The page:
This is the raddest radish recipe. Or should we call it a technique? Either way, roasting radishes is a fresh take on these spicy beauties.
Flavor sweetens: Roasting the radish takes some of the spice out of the radish, and some of the flavor that many radish haters hate fades. They become a little sweeter and don’t bite back as much.
Super quick: Roasting radishes takes maybe 10 – 15 minutes. So quick!
Beautiful: Mix these in with any of your favorites (last night I chose cauliflower, carrots, and salad turnips) and they will make your dish look fabulous.
The Recipe: Roasted Radishes
1 bunch radishes (or more!)
Mix of other veggies, enough to fill two baking sheets (that way you have leftovers). I used 1 head of cauliflower, 5 carrots, and a bunch of salad turnips
2 tablespoons fat of your choice, I used duck fat. Make sure it is something that will cook at high heat (coconut oil, animal fat, BUTTER)
Preheat your oven to 400 degrees. Chop your vegetables to equal sizes, about 1 – 2 inch chunks. Toss them together with melted oil, salt and pepper. Feel free to add in some spices or herbs or even a bit of lemon.
I roasted my veggies for around 20 minutes, stirring halfway through. I added the radishes and turnips in after the rest had been roasting for about 5 minutes.
I’m having a few friends over for the fourth of July. The group has some diverse food restrictions, between my gluten allergy, a few vegetarians, a dairy allergy and a mess of kids. Plus, I want to show off my amazing River Road veggies. These limitations can actually be helpful, since the internet is infinite and time is short.
I’ve found a good solution. Inspired by Sarah Britton’s Best Lentil Salad, Ever, I’ll be making a beluga lentil salad along with my grilled tri-tip roast (mine’s from Jamie’s Naturally Raised Grassfed Beef — tri-tip roasts, as opposed to steaks, are amazing and somewhat hard to find. You can special order at a meat counter, or ask for them at the Farmers’ Market). A great source of protein, it’s also gluten free. It’s cold — who wants a hot dish on a day like today? And it has lots of room for vegetable additions — I love when recipes, like Sarah’s, include optional extras to add to a dish. I’m pretty sure that my 4 year old will even eat this, or at least she’ll negotiate to just “take four bites ’cause I’m four,” rather than flat out, tight-lipped refusal.
All you need is lentils + a good basic vinaigrette + roasted/grilled veggies to get an amazing salad.
Let’s start with roasted/grilled veggies
Who doesn’t love a roasted vegetable? You can roast almost any vegetable, save the greens, following these guidelines. Great roasting veggies are ripening up right about now — carrots, radishes, garlic scapes, zucchini, maybe even scallions. Plus, you can do almost the same thing (and I would argue it tastes even better) when you grill your veggies. If you want step by step grilling instructions, check out my grilled carrots post. I use a grill basket, but skewers are great, too.
Putting it all together
While you’re roasting or grilling your veggies, cook the lentils. (Or, make it a grain salad instead by cooking gluten free millet, rice, or quinoa, the latter of which has a complete protein — bonus for vegetarians! For a gluten-full grain salad, use kamut, farro, or macaroni. . . whatever floats your boat.) Cool the veggies and lentils (or grains) in the fridge until they are just slightly warm, then mix them together and add the vinaigrette. Save any delicate ingredients — like herbs, greens, or cheese — to add right before you serve. Serve cold!
Sarah Britton’s vinaigrette has a pretty long list of ingredients. If you’d rather try something basic, go with Nora Ephron’s 3-ingredient vinaigrette. I just finished reading the honest and laugh out loud funny Heartburn by Ephron for the third time. It is filled with good food, including this vinaigrette, which is so good it factors into her divorce negotiations. I’m guessing Ephron’s vinaigrette is what I will use for my lentil salad — I love cooking, but I love spending time with my friends more. Keep it simple, and leave time for wine on the back porch while the kids shriek their way in and out of the sprinkler.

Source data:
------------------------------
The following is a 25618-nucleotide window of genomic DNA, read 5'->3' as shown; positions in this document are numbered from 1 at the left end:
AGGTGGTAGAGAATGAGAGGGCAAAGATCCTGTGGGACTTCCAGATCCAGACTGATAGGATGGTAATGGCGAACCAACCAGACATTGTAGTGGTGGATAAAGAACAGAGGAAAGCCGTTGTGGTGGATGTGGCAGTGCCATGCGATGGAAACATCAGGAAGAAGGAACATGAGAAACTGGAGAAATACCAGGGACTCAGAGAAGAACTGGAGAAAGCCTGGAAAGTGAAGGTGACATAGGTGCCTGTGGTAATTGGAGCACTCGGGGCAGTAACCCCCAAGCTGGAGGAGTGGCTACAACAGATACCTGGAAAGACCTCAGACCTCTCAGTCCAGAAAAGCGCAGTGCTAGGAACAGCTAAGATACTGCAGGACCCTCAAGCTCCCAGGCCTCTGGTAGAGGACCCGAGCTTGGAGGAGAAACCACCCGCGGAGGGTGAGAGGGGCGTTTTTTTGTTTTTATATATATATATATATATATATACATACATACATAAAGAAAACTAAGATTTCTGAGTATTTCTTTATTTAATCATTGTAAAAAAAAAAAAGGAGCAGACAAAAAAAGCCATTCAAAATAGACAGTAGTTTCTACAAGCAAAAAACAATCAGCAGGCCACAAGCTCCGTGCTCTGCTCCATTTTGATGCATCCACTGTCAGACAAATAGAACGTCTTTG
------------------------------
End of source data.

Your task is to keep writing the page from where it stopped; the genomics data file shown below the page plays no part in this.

Updates coming soon on how these plans turn out!
How did you eat your way through the fourth? Share your favorite recipes and suggestions below — think of this blog as a way to exchange recipes with your CSA friends and interweb neighbors!
It’s that time of year when many spring crops have finished producing and a bare spot in the garden is left in their wake. But the fun doesn’t have to end yet! There is still time to turn that beautiful blank soil canvas into a fall garden masterpiece. Even though we have a shorter growing season here in Montana, fall gardening is still possible.
At Garden City Harvest, we don’t close down the gardens until October 24th. And even then, if you have some kale left standing or carrots under your mulch, you’re welcome to continue to use your plot as long as it’s cleaned up and looking good.
To start planning your fall garden you must first look closely at your seed packets and find the average days to maturity for the particular crop you want to plant. Many crops, such as cabbage, broccoli, and tomatoes, take too long to mature and there will not be enough heat and/or sunlight in our shorter days to boost them along. For the most part, you only want to plant crops that will mature before our first killing frost or that are cold-hardy and grow well in our hardiness zone. Missoula’s estimatedfirst fall frost date is September 27and we are inUSDA Hardiness Zone 5b.
Fall crops that need some protection
The types of crops that will mature from seed in time to enjoy in the fall include:
lettuce (most lettuces don’t germinate well when it’s very hot out, so consider planting these in a cooler area of your plot, where there is still some shade from other plants)
If planted soon these crops should begin maturing in time for fall, but you’ll want to keep your eye on night-time temps. The leafy greens on these crops need some protection from the cold. Try covering them up with reemay (a white gauzey cloth used for row cover) or even an old sheet or blanket. Covering these crops up at night will help keep their surrounding temperature just a few degrees warmer so they will survive through the night.
Cold-hardy and frost tolerant crops
These crops are a bit hardier and don’t need quite as much fussing. Some of them even taste a little sweeter after a frost hits them, such as kale.
Asian greens, such as bok choi and tatsoi
Other fall gardening tips
If you are buying new seeds, keep a lookout for winter varieties. There are varieties of some crops that grow a bit faster and/or are more tolerant of colder temperatures. These varieties are perfect for your fall garden!